I tried to address with problem by taking my papers with me wherever I go, so I can get some reading done in my “down time” — waiting-room reading, parking lot reading, etc. — but there’s not enough of that, either. That actually makes it work, because papers accumulate in my car also, and the recesses of my car is where things go to disappear forever under sippy cups, school book orders and half-spilled Ziploc bags of Cheerios.
Let me contrast, then, the perceived problems with newspapers vs. the real problem with newspapers. The perceived problems is that they aren’t relevant enough, they aren’t substantive enough, they aren’t detailed enough, they aren’t helpful enough. Here’s the real problem: They’re probably just as relevant and substantive and detailed and helpful as I want them to be, but I will never know because I don’t have time to read them. However…
There’s one block of time that looks promising. Even for a small-town dweller like myself, this block adds up to about 50 minutes. For you folks in larger cities, it’s a couple of hours. If you’re one of those unlucky saps who lives in an exurb and works downtown, it could be 3-4 hours. Guessed it yet? Yep, it’s the commute to and from work.
I can’t read the newspaper while I’m driving, though. But I would be delighted to listen, word for word, to a great deal of the stories in the newspaper while I’m driving to work. The writer could read them. A dedicated, velvety-voiced newsreader could read them. Hell, you could have HAL from 2000: A Space Odyssey read them, I don’t care. I’d just love the opportunity to have the stories read to me every day while I drive to work, drive to lunch, drive back from lunch, and drive home from work.
But to my knowledge, no newspaper has done this (and feel free to correct me in the comments section below if I’m wrong). They’ve jumped into the audio/podcasting game, all right, but they’ve again done their best “Carsenio” act by cranking out ill-conceived and mostly ignored podcasts containing supplemental info, bonus interview footage, and other “bonus” crap that no one cares about. But audio versions of their stories that dedicated subscribers can listen to on the go? Nope. Couldn’t do that. That’s not innovative or “out of the box” enough.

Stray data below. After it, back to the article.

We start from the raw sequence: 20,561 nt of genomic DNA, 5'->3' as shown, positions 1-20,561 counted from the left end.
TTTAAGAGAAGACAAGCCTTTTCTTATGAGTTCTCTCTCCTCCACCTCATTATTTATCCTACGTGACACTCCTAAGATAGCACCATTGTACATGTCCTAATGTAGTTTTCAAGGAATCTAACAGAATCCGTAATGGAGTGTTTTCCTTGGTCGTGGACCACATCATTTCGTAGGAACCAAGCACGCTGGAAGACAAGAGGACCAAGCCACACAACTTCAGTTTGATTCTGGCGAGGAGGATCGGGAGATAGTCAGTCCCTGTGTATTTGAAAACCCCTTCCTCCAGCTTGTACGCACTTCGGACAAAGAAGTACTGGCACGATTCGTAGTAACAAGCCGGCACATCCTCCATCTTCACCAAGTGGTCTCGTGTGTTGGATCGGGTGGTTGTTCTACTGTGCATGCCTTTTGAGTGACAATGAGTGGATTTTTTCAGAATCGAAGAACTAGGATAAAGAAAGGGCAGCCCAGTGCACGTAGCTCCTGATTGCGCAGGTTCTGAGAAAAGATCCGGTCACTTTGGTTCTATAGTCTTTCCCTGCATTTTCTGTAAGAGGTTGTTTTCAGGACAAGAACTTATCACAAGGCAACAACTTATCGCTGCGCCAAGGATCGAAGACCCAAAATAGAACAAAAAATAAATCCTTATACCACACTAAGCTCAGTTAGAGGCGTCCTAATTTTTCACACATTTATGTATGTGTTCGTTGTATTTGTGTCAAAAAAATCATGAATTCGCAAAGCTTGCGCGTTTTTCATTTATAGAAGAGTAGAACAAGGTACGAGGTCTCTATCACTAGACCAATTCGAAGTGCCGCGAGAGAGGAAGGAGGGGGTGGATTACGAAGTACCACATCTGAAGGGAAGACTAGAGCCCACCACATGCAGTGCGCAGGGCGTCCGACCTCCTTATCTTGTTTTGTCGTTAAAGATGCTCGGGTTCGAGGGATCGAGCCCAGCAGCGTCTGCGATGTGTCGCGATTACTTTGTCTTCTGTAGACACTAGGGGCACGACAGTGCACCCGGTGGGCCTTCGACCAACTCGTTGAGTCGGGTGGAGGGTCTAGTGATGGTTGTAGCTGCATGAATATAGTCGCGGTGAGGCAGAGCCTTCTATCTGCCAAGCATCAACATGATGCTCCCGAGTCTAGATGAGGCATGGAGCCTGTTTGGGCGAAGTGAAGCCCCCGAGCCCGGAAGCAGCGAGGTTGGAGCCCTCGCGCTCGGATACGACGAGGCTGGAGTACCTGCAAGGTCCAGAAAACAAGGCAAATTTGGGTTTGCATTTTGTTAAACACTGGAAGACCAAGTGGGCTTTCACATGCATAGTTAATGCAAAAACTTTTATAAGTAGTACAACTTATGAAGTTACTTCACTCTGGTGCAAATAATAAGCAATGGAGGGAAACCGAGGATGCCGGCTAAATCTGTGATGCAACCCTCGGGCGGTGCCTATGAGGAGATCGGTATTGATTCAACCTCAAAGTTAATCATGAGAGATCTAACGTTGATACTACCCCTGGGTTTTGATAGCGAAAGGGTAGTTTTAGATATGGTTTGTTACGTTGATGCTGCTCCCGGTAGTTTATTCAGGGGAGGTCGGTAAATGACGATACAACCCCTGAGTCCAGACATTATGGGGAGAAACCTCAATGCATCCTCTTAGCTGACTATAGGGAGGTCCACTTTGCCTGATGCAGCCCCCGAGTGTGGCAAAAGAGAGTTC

And you know what? It’s not particularly innovative; it’s damned obvious. The only other alternative is that it’s not obvious at all and I’m just extraordinarily brilliant for thinking of it, and while that would please me to no end, I doubt it’s the case.
So, ideas are a-plenty, but what’s the business case? Well, I imagine that the additional work involved is minimal if you assign the “reading” job to the reporter who writes the story. Reporters are already being asked to do more with less, I know, but I’m guessing four extra minutes in a recording booth to guarantee that a lot more people “read” their story would seem worth it. Also, if nothing else, it gets their voice out there and heard by a greater number of people, including those looking to schedule reporters on radio or TV talk or news shows — good exposure for the papers themselves and extra money for the reporters. If you didn’t want to use reporters, you could have a dedicated person or two reading and recording the stories, but I foresee problems there with name pronounciations and misinterpretations of certain phrases, etc.
How to charge? I’d probably offer an add-on price to print subscribers. The people interested in this product are fairly hardcore newspaper loyalists; personally, I’d be more than happy to pay double what I pay now per month if the WSJ offered this service. You could offer a standalone subscription to the audio stories as well, if for nothing other than to attempt to upsell them to the print product later on.
How to distribute them? In a subscription podcast, password-protected. Digital delivery of podcasts is quite simple — visit iTunes if you haven’t already seen this in action.
Thoughts? I’m a trained journalism guy who’s been out of the business for a while, so I could be missing something. I just prefer to throw my ideas at the feet of the public and let you guys do with them what you will.